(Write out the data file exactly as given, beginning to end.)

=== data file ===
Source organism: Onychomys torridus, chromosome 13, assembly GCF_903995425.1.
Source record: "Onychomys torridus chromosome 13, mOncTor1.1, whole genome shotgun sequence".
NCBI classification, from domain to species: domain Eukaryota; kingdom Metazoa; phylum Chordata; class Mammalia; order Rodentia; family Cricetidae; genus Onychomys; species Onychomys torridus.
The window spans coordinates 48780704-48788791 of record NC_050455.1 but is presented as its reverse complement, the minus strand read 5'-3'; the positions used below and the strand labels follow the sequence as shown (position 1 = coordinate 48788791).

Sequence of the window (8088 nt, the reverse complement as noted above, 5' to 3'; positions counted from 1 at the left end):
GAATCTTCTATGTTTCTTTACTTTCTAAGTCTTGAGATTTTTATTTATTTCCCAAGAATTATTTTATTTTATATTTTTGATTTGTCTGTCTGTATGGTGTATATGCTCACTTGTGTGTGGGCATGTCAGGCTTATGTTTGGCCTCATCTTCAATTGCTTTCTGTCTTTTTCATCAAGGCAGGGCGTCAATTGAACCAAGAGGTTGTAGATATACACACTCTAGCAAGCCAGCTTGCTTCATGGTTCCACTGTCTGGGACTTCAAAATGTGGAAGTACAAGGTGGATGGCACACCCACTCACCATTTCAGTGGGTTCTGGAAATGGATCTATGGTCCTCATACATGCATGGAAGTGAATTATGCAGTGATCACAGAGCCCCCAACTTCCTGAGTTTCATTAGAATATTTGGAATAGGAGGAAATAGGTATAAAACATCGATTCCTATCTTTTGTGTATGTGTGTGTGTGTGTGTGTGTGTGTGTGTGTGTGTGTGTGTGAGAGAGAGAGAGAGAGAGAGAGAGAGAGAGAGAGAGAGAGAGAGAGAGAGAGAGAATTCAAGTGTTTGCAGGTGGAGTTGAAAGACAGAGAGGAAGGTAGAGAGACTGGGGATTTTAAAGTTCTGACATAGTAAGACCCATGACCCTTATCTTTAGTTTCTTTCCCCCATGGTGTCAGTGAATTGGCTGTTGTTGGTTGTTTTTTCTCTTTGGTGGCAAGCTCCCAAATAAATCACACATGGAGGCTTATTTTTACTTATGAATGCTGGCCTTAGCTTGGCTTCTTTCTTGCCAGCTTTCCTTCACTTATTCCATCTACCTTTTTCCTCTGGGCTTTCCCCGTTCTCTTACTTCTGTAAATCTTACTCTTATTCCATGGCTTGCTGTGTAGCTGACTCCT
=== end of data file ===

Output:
Source organism: Onychomys torridus, chromosome 13, assembly GCF_903995425.1.
Source record: "Onychomys torridus chromosome 13, mOncTor1.1, whole genome shotgun sequence".
NCBI classification, from domain to species: domain Eukaryota; kingdom Metazoa; phylum Chordata; class Mammalia; order Rodentia; family Cricetidae; genus Onychomys; species Onychomys torridus.
The window spans coordinates 48780704-48788791 of record NC_050455.1 but is presented as its reverse complement, the minus strand read 5'-3'; the positions used below and the strand labels follow the sequence as shown (position 1 = coordinate 48788791).

Sequence of the window (8088 nt, the reverse complement as noted above, 5' to 3'; positions counted from 1 at the left end):
GAATCTTCTATGTTTCTTTACTTTCTAAGTCTTGAGATTTTTATTTATTTCCCAAGAATTATTTTATTTTATATTTTTGATTTGTCTGTCTGTATGGTGTATATGCTCACTTGTGTGTGGGCATGTCAGGCTTATGTTTGGCCTCATCTTCAATTGCTTTCTGTCTTTTTCATCAAGGCAGGGCGTCAATTGAACCAAGAGGTTGTAGATATACACACTCTAGCAAGCCAGCTTGCTTCATGGTTCCACTGTCTGGGACTTCAAAATGTGGAAGTACAAGGTGGATGGCACACCCACTCACCATTTCAGTGGGTTCTGGAAATGGATCTATGGTCCTCATACATGCATGGAAGTGAATTATGCAGTGATCACAGAGCCCCCAACTTCCTGAGTTTCATTAGAATATTTGGAATAGGAGGAAATAGGTATAAAACATCGATTCCTATCTTTTGTGTATGTGTGTGTGTGTGTGTGTGTGTGTGTGTGTGTGTGTGTGTGAGAGAGAGAGAGAGAGAGAGAGAGAGAGAGAGAGAGAGAGAGAGAGAGAGAGAGAATTCAAGTGTTTGCAGGTGGAGTTGAAAGACAGAGAGGAAGGTAGAGAGACTGGGGATTTTAAAGTTCTGACATAGTAAGACCCATGACCCTTATCTTTAGTTTCTTTCCCCCATGGTGTCAGTGAATTGGCTGTTGTTGGTTGTTTTTTCTCTTTGGTGGCAAGCTCCCAAATAAATCACACATGGAGGCTTATTTTTACTTATGAATGCTGGCCTTAGCTTGGCTTCTTTCTTGCCAGCTTTCCTTCACTTATTCCATCTACCTTTTTCCTCTGGGCTTTCCCCGTTCTCTTACTTCTGTAAATCTTACTCTTATTCCATGGCTTGCTGTGTAGCTGACTCCT